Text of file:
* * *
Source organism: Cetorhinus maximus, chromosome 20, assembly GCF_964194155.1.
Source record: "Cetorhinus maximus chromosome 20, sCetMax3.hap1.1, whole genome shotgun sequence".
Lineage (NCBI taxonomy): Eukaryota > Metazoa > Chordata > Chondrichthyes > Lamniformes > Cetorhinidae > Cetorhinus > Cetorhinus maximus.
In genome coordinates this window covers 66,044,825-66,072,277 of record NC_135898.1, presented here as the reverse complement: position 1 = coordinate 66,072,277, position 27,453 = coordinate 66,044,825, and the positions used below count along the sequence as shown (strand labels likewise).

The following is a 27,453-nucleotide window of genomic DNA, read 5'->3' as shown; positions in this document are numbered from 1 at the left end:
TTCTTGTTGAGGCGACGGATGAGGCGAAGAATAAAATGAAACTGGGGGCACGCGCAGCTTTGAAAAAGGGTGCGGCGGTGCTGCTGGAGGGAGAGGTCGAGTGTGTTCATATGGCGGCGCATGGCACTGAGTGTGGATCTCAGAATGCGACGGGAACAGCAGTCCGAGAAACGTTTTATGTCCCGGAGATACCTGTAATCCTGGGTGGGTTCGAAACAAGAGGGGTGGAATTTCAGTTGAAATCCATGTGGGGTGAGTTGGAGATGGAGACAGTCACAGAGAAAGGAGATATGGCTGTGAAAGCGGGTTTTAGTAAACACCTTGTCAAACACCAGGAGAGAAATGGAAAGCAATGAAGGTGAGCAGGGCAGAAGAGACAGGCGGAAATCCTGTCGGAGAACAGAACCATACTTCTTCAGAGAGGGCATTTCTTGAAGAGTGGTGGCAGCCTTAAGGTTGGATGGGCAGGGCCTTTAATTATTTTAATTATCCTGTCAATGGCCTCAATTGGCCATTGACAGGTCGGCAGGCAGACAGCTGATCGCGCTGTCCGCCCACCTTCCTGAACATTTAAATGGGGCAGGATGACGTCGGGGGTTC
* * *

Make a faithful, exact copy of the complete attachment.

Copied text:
Source organism: Cetorhinus maximus, chromosome 20, assembly GCF_964194155.1.
Source record: "Cetorhinus maximus chromosome 20, sCetMax3.hap1.1, whole genome shotgun sequence".
Lineage (NCBI taxonomy): Eukaryota > Metazoa > Chordata > Chondrichthyes > Lamniformes > Cetorhinidae > Cetorhinus > Cetorhinus maximus.
In genome coordinates this window covers 66,044,825-66,072,277 of record NC_135898.1, presented here as the reverse complement: position 1 = coordinate 66,072,277, position 27,453 = coordinate 66,044,825, and the positions used below count along the sequence as shown (strand labels likewise).

The following is a 27,453-nucleotide window of genomic DNA, read 5'->3' as shown; positions in this document are numbered from 1 at the left end:
TTCTTGTTGAGGCGACGGATGAGGCGAAGAATAAAATGAAACTGGGGGCACGCGCAGCTTTGAAAAAGGGTGCGGCGGTGCTGCTGGAGGGAGAGGTCGAGTGTGTTCATATGGCGGCGCATGGCACTGAGTGTGGATCTCAGAATGCGACGGGAACAGCAGTCCGAGAAACGTTTTATGTCCCGGAGATACCTGTAATCCTGGGTGGGTTCGAAACAAGAGGGGTGGAATTTCAGTTGAAATCCATGTGGGGTGAGTTGGAGATGGAGACAGTCACAGAGAAAGGAGATATGGCTGTGAAAGCGGGTTTTAGTAAACACCTTGTCAAACACCAGGAGAGAAATGGAAAGCAATGAAGGTGAGCAGGGCAGAAGAGACAGGCGGAAATCCTGTCGGAGAACAGAACCATACTTCTTCAGAGAGGGCATTTCTTGAAGAGTGGTGGCAGCCTTAAGGTTGGATGGGCAGGGCCTTTAATTATTTTAATTATCCTGTCAATGGCCTCAATTGGCCATTGACAGGTCGGCAGGCAGACAGCTGATCGCGCTGTCCGCCCACCTTCCTGAACATTTAAATGGGGCAGGATGACGTCGGGGGTTC